So Thursday is not just about the new superstars. It’s about your community, the men and women around the country supporting those that need us the most. It’s a chance to raise money for those folks while seeing what your favorite teams’ new rookie class looks like. It’s about what sports always does best: Bringing people together even when we are apart.

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    These well-known Redskins fans would be very interesting minority stakeholders

    These well-known Redskins fans would be very interesting minority stakeholders

    The Redskins' three minority owners, who reportedly make up about 40-percent of the team's ownership group, are actively trying to sell their stakes in the club.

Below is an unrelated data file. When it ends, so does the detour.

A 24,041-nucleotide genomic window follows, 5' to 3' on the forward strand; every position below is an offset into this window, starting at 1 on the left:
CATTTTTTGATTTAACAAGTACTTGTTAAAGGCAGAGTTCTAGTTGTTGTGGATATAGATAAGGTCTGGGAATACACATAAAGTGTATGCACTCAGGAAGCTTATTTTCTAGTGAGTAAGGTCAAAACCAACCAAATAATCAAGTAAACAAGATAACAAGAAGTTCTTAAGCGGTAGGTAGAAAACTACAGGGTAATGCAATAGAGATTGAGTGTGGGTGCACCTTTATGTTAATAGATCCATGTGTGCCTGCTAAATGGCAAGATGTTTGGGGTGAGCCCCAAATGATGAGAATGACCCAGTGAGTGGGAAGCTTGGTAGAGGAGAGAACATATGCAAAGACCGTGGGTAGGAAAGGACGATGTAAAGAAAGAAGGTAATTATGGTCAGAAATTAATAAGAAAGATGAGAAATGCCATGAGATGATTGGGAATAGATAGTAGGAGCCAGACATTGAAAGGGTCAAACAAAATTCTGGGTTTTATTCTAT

Now, if those three do in fact move on — which may prove difficult — there are plenty of well-known Washington fans who could prove to be interesting replacements, even if they purchase just a small slice of what the trio is looking to pass on. 

    Check out the list below for a handful of the more eye-catching names that would absolutely draw headlines. 

    Dale Earnhardt Jr.

    One of NASCAR's most popular drivers of all time is now working as an analyst for NBC. He's been a fan since he was nine years old and has a positive relationship with Dan Snyder. Plus, he's already used to pressure-packed Sundays.

    Matthew McConaughey

    Here's another mega-celebrity and lifelong fan of the Burgundy and Gold who's also a personal friend of Snyder's. Perhaps he'd like to add some football hardware to his already crowded trophy case.

    Kevin Durant